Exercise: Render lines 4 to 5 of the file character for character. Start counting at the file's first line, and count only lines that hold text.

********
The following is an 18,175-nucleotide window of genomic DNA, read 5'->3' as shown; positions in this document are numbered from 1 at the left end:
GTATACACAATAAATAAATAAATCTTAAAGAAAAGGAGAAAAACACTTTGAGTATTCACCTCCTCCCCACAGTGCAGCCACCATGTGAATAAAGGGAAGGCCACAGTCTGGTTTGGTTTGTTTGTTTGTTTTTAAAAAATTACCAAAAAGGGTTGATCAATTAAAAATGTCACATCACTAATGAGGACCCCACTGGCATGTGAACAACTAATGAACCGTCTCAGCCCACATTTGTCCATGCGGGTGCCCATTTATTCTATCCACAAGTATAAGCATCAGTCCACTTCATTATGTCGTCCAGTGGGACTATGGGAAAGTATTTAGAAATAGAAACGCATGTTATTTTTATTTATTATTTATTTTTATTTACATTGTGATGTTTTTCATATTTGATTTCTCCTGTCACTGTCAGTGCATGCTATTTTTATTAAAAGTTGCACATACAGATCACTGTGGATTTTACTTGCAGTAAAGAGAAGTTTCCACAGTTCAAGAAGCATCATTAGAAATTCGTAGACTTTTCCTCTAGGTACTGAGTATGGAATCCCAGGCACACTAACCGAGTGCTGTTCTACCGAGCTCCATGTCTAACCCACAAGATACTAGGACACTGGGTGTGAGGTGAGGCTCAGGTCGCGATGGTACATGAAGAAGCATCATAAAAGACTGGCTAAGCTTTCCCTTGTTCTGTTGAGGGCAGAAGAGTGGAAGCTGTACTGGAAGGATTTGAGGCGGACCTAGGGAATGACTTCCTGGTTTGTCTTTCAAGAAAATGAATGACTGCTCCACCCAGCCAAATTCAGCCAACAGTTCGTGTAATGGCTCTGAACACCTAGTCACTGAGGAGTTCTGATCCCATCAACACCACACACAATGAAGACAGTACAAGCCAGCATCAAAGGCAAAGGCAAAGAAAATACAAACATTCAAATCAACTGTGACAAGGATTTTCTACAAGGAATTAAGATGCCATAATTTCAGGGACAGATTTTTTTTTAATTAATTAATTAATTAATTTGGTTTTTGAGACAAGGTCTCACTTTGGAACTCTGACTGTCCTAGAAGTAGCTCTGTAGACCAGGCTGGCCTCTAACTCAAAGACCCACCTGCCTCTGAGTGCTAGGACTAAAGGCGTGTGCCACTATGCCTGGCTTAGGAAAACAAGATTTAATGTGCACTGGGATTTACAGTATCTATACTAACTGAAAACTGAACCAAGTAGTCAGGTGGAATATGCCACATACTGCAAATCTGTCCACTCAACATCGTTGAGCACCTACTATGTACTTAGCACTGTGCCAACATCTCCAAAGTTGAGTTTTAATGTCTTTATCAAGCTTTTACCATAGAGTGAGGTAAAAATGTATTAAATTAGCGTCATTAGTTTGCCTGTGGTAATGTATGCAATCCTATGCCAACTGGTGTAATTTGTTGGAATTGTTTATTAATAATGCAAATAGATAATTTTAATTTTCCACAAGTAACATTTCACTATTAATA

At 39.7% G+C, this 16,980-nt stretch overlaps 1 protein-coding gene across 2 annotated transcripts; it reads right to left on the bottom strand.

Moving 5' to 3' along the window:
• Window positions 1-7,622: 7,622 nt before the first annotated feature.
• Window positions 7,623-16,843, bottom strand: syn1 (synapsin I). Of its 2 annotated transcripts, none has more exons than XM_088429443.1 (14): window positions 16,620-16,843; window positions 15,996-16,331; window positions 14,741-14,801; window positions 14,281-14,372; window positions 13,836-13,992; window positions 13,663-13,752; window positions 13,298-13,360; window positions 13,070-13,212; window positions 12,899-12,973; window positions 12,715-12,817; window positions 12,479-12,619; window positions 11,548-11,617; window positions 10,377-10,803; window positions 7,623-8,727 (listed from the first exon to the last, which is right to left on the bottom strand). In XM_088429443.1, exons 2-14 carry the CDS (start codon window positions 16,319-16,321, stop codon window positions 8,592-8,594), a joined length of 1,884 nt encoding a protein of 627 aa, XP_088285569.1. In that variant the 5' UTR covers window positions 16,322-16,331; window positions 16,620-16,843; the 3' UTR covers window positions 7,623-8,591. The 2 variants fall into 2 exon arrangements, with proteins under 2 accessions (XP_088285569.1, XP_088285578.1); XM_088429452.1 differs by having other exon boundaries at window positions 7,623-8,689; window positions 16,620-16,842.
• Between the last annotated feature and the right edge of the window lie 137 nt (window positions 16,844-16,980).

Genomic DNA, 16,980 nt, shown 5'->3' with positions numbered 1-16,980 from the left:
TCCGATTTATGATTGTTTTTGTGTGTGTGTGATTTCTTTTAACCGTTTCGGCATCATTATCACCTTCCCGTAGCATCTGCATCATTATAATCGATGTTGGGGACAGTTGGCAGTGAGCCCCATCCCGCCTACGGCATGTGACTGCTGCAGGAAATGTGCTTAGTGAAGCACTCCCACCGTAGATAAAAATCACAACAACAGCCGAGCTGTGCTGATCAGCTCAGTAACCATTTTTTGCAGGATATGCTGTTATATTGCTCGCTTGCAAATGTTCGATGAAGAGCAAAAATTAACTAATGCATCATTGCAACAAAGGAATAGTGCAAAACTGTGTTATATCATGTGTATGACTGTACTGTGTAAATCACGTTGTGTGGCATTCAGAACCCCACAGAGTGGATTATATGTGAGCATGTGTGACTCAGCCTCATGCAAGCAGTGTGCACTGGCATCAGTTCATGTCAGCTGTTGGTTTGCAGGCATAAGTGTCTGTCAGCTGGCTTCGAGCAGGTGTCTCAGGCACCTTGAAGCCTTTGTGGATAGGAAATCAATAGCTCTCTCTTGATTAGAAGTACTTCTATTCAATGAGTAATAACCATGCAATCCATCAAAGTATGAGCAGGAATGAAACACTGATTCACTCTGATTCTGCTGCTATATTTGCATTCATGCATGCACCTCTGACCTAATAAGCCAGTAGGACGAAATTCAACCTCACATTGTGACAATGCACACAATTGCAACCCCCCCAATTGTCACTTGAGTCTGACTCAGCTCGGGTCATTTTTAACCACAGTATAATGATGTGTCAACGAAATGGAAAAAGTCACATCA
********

Moving 5' to 3' along the window:
• Window positions 1-7,622: 7,622 nt before the first annotated feature.